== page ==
People with depression, anxiety and other types of mental illness are usually not in the habit of taking care of themselves. Once you are out of the habit, it is hard to get back into it again.
If you have PTSD from domestic abuse then caring for yourself was likely something that was not “allowed” in the relationship. From my experience, anything I did for myself was a trigger to the abuser to become angry at me.
I would hear “Oh You have time to do take a shower and dry your hair but you have left me to starve to death. You haven’t made me anything to eat all day.” In fact he would say that , even when I had made him an omelette for breakfast and a grilled cheese sandwich for lunch. I was just taking a shower before I made dinner.
Then he would rage at me about all sorts of things I apparently did not do properly. What nerve I had to take 15 minutes to care for myself.
If I went a week without a shower , he would complain that I was dirty and not “keeping myself up for him” So I guess the rule was I could take a shower but only if I told him I was doing it for him.
So then, I would be afraid to take a shower for fear of angering him. I would only take a shower when he was out of the house. Even then I would try to clean up the evidence.
The showers got less and less frequent because the fear of him coming home while I was in the shower and vulnerable (naked) was severe.
The thought of him barging into the bathroom drunk and angry, while I was in the shower was terrifying. It was a risk that I often was not willing to deal with.
Once the behavioral pattern is altered, it is hard to get it back. You go a long time with taking sowers every 2 weeks and you feel strange taking a shower every day. You have to slowly get the routine back. It may take a very long time to feel like taking a shower even every few days.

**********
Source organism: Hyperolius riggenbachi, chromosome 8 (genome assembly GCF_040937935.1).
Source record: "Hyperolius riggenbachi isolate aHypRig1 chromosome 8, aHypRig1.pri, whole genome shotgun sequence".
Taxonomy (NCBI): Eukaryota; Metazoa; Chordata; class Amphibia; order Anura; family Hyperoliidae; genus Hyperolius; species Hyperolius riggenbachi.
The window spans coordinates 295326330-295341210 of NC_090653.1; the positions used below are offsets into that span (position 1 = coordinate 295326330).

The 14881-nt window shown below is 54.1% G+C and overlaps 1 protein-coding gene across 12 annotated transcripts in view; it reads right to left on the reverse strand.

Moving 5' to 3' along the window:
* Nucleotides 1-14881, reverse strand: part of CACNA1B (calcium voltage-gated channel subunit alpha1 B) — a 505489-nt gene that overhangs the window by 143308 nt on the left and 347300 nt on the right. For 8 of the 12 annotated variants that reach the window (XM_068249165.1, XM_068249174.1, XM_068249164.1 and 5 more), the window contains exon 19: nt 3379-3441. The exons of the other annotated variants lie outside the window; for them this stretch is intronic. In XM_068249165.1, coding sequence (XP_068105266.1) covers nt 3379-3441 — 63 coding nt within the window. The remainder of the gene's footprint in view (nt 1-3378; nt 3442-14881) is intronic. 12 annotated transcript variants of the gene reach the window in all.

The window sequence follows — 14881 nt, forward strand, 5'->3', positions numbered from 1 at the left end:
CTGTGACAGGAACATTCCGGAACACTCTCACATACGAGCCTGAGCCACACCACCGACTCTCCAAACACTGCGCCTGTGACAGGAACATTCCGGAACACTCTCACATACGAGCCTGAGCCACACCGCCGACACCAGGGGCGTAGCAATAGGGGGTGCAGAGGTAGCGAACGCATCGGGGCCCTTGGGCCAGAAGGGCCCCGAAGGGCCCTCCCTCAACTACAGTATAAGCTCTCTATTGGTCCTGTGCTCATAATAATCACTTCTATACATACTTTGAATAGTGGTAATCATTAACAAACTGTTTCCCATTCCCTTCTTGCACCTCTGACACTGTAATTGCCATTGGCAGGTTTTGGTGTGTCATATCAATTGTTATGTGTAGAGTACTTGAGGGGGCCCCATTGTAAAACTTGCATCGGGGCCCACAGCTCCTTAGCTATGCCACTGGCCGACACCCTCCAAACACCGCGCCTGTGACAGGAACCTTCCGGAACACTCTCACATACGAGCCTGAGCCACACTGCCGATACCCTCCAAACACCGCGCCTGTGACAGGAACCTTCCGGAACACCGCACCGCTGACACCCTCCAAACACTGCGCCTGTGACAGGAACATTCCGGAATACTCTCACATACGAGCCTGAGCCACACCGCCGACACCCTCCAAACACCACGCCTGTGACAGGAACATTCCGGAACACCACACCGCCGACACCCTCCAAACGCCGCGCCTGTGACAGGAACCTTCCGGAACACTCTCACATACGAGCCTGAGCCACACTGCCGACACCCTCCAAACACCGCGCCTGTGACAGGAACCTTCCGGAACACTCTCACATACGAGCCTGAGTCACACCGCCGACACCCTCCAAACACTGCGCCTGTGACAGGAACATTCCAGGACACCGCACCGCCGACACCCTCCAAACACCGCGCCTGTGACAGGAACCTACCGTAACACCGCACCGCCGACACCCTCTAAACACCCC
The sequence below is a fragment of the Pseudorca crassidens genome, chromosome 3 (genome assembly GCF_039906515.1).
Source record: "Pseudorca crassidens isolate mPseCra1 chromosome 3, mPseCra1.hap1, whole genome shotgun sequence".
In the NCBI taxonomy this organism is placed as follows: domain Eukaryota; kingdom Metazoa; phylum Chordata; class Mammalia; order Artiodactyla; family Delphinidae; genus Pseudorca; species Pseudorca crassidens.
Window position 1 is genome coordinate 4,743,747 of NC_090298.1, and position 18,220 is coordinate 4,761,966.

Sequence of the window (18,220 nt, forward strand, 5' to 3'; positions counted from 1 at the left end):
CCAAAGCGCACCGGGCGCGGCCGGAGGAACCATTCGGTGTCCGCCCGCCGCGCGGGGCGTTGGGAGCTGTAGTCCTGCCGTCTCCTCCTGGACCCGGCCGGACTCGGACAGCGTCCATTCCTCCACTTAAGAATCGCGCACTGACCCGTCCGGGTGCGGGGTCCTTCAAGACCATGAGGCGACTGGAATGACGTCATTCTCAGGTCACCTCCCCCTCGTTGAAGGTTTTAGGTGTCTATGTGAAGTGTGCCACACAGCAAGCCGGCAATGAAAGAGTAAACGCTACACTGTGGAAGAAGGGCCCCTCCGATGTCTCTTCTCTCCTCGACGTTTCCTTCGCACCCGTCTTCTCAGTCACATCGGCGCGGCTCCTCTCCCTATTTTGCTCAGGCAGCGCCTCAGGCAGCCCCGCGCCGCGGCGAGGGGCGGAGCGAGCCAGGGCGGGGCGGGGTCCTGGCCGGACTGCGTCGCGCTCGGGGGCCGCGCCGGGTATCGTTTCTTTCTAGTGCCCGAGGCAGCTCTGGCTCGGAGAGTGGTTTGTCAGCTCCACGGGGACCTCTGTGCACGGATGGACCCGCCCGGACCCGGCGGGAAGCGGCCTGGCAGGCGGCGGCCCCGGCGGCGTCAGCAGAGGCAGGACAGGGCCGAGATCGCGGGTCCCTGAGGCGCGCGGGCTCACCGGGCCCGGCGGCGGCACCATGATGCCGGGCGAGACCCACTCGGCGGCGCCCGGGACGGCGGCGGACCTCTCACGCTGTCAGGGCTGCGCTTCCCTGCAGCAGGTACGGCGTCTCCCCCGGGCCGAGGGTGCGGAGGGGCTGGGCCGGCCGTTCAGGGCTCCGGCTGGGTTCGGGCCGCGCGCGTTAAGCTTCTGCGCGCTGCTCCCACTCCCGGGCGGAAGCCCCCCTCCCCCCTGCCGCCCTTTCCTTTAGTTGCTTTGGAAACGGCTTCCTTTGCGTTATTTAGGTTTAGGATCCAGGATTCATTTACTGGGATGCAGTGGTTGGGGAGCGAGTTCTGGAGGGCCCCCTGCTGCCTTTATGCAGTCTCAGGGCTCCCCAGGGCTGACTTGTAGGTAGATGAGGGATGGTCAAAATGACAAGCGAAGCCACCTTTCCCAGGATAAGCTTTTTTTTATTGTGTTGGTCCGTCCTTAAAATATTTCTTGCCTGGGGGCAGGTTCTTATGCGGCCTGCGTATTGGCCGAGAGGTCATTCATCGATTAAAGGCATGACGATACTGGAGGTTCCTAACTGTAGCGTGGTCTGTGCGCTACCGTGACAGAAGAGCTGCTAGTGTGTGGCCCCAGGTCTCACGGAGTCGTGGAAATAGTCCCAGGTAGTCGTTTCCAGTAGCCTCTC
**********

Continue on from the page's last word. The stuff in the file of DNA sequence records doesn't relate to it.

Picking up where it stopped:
The best thing is to start with a small change such as adding in one shower a week. Even washing at the sink in between will help get back into taking care of yourself.
Make-up! That was a tuff one. It took me a long time after living in severe mental abuse situations to be able to wear make-up and fix my hair in anything other than a ponytail.
If I put make-up on to go to work, he would call me a slut and ask me who I was sleeping with at work. This was completely irrational since he knew I worked with elderly people and almost all of the health care workers were female.
he would get very angry if I put on make-up and brushed my hair. I asked him one time why he did not want me to look my best. I asked him, “don’t you like when I get prettied up for you?”
His response was “NO. I want you to look plain. I can tolerate you plain and that way no other guys will look at you.”
It was so crushing to my self esteem that I was basically required to look “plain” going out of the house and even in the house. I was conditioned to feel like a plain or ugly girl that did not deserve to feel pretty.
After I left that situation, it took me a long time to begin to wear make-up and fix my hair nicely. I felt self conscious the first few times I wore make-up out of the house.
Years before that, I wore make-up and fixed my hair all the time. The behavioral pattern of doing that and the mental / emotional association I had with wearing the male-up were very uncomfortable.
So, we can slowly begin to take care of our appearance and this will improve our self-esteem. I remember the first time I got a nice hair cut. I had not done that in a few years. I felt so good about it.
I felt how my hair had that bounce to it. it styled and brushed easier. i felt more like a “normal” girl again. The elevation of self-esteem from a hair cut was amazing. Then I bought nail polish and painted my nails. It felt so good to be allowed to be pretty again.
Taking care of ourselves is critical to our self esteem. it helps to get over the trauma of the past. Maybe not fully, but it helps for us to be able to move on.
So long as we stay in the same patterns of not caring for ourselves, we don’t move our thought processes forward. We have the right to be a person. We have just as much of a right to basic care than anyone else does.
Once we begin to change to healthier behavioral patterns then we can begin to heal.